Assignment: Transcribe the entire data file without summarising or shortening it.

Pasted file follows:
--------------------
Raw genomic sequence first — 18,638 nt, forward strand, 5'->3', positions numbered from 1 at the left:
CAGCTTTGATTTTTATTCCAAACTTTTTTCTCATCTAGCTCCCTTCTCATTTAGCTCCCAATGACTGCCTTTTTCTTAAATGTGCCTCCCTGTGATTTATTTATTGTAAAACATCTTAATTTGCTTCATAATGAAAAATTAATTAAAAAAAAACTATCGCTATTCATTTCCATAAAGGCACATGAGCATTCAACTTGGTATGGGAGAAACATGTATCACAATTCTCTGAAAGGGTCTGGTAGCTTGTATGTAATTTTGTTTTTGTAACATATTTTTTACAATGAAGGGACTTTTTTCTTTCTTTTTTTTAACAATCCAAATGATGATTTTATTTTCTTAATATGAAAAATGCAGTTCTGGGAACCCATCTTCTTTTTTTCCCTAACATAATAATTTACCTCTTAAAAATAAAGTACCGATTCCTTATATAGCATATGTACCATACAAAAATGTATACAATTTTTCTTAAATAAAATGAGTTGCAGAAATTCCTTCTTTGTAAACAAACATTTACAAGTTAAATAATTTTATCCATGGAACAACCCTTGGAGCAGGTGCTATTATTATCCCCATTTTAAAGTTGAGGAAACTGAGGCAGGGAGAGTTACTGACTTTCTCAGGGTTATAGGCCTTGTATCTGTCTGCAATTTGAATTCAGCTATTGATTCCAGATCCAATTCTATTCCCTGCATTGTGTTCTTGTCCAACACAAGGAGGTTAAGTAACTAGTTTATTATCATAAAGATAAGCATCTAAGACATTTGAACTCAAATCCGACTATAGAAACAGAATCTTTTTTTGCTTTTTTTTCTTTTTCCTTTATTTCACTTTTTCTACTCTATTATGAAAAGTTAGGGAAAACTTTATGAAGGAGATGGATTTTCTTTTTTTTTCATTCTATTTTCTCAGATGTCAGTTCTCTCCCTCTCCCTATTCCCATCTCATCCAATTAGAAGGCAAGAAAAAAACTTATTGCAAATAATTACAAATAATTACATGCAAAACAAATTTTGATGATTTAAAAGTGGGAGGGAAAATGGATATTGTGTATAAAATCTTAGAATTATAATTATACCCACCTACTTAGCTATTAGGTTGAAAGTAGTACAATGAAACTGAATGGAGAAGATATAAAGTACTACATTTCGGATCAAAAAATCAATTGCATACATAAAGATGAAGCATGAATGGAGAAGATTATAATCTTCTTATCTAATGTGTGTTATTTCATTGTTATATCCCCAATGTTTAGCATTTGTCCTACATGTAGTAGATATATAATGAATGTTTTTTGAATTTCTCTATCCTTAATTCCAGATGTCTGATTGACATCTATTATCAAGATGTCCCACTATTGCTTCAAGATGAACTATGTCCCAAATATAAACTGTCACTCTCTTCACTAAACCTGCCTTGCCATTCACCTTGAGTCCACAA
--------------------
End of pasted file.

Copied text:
Raw genomic sequence first — 18,638 nt, forward strand, 5'->3', positions numbered from 1 at the left:
CAGCTTTGATTTTTATTCCAAACTTTTTTCTCATCTAGCTCCCTTCTCATTTAGCTCCCAATGACTGCCTTTTTCTTAAATGTGCCTCCCTGTGATTTATTTATTGTAAAACATCTTAATTTGCTTCATAATGAAAAATTAATTAAAAAAAAACTATCGCTATTCATTTCCATAAAGGCACATGAGCATTCAACTTGGTATGGGAGAAACATGTATCACAATTCTCTGAAAGGGTCTGGTAGCTTGTATGTAATTTTGTTTTTGTAACATATTTTTTACAATGAAGGGACTTTTTTCTTTCTTTTTTTTAACAATCCAAATGATGATTTTATTTTCTTAATATGAAAAATGCAGTTCTGGGAACCCATCTTCTTTTTTTCCCTAACATAATAATTTACCTCTTAAAAATAAAGTACCGATTCCTTATATAGCATATGTACCATACAAAAATGTATACAATTTTTCTTAAATAAAATGAGTTGCAGAAATTCCTTCTTTGTAAACAAACATTTACAAGTTAAATAATTTTATCCATGGAACAACCCTTGGAGCAGGTGCTATTATTATCCCCATTTTAAAGTTGAGGAAACTGAGGCAGGGAGAGTTACTGACTTTCTCAGGGTTATAGGCCTTGTATCTGTCTGCAATTTGAATTCAGCTATTGATTCCAGATCCAATTCTATTCCCTGCATTGTGTTCTTGTCCAACACAAGGAGGTTAAGTAACTAGTTTATTATCATAAAGATAAGCATCTAAGACATTTGAACTCAAATCCGACTATAGAAACAGAATCTTTTTTTGCTTTTTTTTCTTTTTCCTTTATTTCACTTTTTCTACTCTATTATGAAAAGTTAGGGAAAACTTTATGAAGGAGATGGATTTTCTTTTTTTTTCATTCTATTTTCTCAGATGTCAGTTCTCTCCCTCTCCCTATTCCCATCTCATCCAATTAGAAGGCAAGAAAAAAACTTATTGCAAATAATTACAAATAATTACATGCAAAACAAATTTTGATGATTTAAAAGTGGGAGGGAAAATGGATATTGTGTATAAAATCTTAGAATTATAATTATACCCACCTACTTAGCTATTAGGTTGAAAGTAGTACAATGAAACTGAATGGAGAAGATATAAAGTACTACATTTCGGATCAAAAAATCAATTGCATACATAAAGATGAAGCATGAATGGAGAAGATTATAATCTTCTTATCTAATGTGTGTTATTTCATTGTTATATCCCCAATGTTTAGCATTTGTCCTACATGTAGTAGATATATAATGAATGTTTTTTGAATTTCTCTATCCTTAATTCCAGATGTCTGATTGACATCTATTATCAAGATGTCCCACTATTGCTTCAAGATGAACTATGTCCCAAATATAAACTGTCACTCTCTTCACTAAACCTGCCTTGCCATTCACCTTGAGTCCACAA